You are what you eat. Uh oh!
March is National Nutrition Month. What kind of fuel are you putting in your body?
In celebration of March being National Nutrition Month, I thought it would be fun to start the week off with a blog about nutrition.
When I started my transformational weight loss journey, I didn’t know that fruit is a natural carbohydrate. And I was sketchy on details about good and bad carbs all together.
However, I did know that the way I was living on a diet of mostly fast food and highly processed food was NOT good for me, was making me fat and unhappy, and that I should get smarter about what I was eating.
In Dec. 2010, while attending weight-loss boot camp, we had a nutrition seminar and took a trip to the grocery to “get educated.” This is where I first learned that fruit is a natural carbohydrate (no kidding).
I also learned to look closely at the labels on the back or bottom of our food packages for all of the bad stuff hiding in processed food. Hidden sugars in juices, sauces, and even milk. Labels like “whole wheat,” “fat free,” and “low fat” on the front not really telling me the truth or giving me the full story of nutrition facts. All too often, when it comes to our food, the devil really is in the details. And those details are not always easy to find or understand.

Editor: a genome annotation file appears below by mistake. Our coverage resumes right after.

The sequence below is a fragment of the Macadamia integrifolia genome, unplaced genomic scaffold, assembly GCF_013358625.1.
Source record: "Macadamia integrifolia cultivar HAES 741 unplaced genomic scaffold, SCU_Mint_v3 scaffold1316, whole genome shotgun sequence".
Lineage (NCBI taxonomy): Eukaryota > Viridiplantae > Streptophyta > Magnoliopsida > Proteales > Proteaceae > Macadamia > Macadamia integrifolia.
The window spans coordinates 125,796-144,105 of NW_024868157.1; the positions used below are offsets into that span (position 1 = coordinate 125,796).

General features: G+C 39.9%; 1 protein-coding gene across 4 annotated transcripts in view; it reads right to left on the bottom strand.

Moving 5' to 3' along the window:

It’s so easy to get confused. Yikes! What better time than National Nutrition Month to get educated about our food and how it affects our health. So I’m sharing my process.
When I started my weight loss journey, I had to get smart about what different foods did to my body and my ability to lose weight. This started with learning to read labels on everything until I got the hang of it and learned to avoid certain things all together.
It’s up to us to know what we are putting in our bodies for fuel because it’ is absolutely true, we are what we eat. When we fast food high in fat and bad carbohydrates and/or processed foods loaded with sugar, we get slow and sluggish. It’s like putting “bad gas” in our cars/systems (ha, no pun intended!). And, most of us, get fat and unhealthy from those high fatty, processed foods!
One of the most frequently asked questions I get since I shared my story on NBC TV’s The Biggest Loser, is: “What diet did you follow to lose all of that weight?”
In today’s blog, I’m answering those questions and sharing some tips that worked for me to lose 200+ pounds and nearly 50% of my body fat — getting lean and healthy for life.
Q. What diet did you follow to lose the weight?